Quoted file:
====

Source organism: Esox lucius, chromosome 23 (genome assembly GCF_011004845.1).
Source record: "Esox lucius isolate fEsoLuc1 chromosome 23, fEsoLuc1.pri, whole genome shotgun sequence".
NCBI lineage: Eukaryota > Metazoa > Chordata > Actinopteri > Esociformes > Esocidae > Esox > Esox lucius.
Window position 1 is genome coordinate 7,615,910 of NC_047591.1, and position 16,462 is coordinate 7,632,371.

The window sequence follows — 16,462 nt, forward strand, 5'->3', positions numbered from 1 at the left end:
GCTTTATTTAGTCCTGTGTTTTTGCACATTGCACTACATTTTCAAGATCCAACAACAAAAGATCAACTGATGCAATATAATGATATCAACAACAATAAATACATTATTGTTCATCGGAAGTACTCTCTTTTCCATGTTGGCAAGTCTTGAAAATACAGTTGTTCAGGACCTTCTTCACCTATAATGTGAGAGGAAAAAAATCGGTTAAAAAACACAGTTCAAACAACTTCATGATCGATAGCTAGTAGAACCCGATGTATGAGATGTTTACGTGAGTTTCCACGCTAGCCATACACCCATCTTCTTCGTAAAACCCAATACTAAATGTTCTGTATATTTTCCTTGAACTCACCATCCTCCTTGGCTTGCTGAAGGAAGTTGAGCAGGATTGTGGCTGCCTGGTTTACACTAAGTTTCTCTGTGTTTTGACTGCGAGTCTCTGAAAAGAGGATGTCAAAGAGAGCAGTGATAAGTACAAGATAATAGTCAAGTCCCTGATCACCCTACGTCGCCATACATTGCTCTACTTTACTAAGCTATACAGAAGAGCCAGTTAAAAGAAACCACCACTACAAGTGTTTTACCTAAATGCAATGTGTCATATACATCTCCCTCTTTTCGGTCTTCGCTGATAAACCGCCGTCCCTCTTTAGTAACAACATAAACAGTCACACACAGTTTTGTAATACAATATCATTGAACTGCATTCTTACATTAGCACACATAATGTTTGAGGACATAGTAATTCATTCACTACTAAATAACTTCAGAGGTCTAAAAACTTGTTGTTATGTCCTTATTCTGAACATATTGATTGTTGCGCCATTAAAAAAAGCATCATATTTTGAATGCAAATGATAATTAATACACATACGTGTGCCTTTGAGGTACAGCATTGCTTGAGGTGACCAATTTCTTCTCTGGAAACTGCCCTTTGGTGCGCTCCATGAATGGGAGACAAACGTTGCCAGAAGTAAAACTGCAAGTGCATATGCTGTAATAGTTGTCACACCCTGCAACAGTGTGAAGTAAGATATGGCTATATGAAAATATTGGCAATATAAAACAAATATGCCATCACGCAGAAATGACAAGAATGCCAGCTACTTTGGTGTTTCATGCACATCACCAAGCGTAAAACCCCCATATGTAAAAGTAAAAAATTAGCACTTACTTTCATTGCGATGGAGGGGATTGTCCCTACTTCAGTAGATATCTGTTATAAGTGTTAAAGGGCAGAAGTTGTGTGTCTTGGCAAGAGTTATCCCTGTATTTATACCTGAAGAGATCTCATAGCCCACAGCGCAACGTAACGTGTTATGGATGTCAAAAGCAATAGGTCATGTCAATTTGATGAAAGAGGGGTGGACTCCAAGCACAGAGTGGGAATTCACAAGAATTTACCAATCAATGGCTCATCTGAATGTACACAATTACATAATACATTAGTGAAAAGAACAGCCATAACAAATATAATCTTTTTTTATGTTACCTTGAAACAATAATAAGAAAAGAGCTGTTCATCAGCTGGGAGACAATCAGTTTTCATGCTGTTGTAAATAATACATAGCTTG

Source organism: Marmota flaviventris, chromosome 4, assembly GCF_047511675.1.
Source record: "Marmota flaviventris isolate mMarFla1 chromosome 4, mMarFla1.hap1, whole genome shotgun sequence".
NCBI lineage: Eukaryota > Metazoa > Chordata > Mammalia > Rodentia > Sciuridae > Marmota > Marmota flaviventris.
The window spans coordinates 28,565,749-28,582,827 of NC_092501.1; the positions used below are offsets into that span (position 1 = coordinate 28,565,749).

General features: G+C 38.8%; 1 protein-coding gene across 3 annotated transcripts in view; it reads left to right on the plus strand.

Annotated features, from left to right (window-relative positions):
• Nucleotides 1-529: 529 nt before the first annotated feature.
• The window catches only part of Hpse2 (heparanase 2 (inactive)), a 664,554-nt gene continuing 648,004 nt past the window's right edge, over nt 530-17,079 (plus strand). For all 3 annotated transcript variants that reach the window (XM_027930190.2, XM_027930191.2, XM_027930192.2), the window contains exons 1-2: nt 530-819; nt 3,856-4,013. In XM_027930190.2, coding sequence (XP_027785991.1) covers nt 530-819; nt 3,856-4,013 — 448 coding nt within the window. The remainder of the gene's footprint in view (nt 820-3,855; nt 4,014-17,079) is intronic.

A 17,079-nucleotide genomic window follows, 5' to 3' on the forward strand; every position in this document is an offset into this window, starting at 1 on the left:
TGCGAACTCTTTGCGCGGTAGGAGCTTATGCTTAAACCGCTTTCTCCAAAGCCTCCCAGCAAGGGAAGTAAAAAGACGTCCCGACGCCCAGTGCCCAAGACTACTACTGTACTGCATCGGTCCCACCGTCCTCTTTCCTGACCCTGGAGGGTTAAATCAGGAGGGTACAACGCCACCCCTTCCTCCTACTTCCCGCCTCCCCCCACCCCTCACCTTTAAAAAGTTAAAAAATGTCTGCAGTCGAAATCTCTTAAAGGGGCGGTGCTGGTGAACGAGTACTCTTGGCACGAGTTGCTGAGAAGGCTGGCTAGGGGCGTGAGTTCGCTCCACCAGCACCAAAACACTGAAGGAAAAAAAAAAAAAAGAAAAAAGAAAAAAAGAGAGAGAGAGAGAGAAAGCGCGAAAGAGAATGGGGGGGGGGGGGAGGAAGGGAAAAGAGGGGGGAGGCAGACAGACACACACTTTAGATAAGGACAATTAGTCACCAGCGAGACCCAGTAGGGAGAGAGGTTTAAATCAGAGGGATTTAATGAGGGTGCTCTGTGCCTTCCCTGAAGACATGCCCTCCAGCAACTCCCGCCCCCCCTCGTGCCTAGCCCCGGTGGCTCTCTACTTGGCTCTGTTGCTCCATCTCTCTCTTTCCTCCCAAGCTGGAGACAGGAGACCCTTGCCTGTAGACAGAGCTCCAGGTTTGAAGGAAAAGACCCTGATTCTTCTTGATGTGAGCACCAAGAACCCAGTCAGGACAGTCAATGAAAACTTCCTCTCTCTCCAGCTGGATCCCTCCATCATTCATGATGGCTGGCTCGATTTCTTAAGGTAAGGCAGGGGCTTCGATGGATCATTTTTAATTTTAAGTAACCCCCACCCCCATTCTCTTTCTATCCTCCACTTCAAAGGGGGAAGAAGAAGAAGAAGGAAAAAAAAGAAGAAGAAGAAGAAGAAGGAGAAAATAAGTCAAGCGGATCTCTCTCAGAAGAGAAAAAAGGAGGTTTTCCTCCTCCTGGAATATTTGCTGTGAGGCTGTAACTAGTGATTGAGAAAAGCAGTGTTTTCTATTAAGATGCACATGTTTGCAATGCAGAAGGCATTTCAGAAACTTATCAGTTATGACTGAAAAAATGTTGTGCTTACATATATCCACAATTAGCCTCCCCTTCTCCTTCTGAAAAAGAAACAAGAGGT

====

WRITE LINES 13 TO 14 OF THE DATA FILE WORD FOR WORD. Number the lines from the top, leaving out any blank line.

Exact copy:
• Nucleotides 1-529: 529 nt before the first annotated feature.
• The window catches only part of Hpse2 (heparanase 2 (inactive)), a 664,554-nt gene continuing 648,004 nt past the window's right edge, over nt 530-17,079 (plus strand). For all 3 annotated transcript variants that reach the window (XM_027930190.2, XM_027930191.2, XM_027930192.2), the window contains exons 1-2: nt 530-819; nt 3,856-4,013. In XM_027930190.2, coding sequence (XP_027785991.1) covers nt 530-819; nt 3,856-4,013 — 448 coding nt within the window. The remainder of the gene's footprint in view (nt 820-3,855; nt 4,014-17,079) is intronic.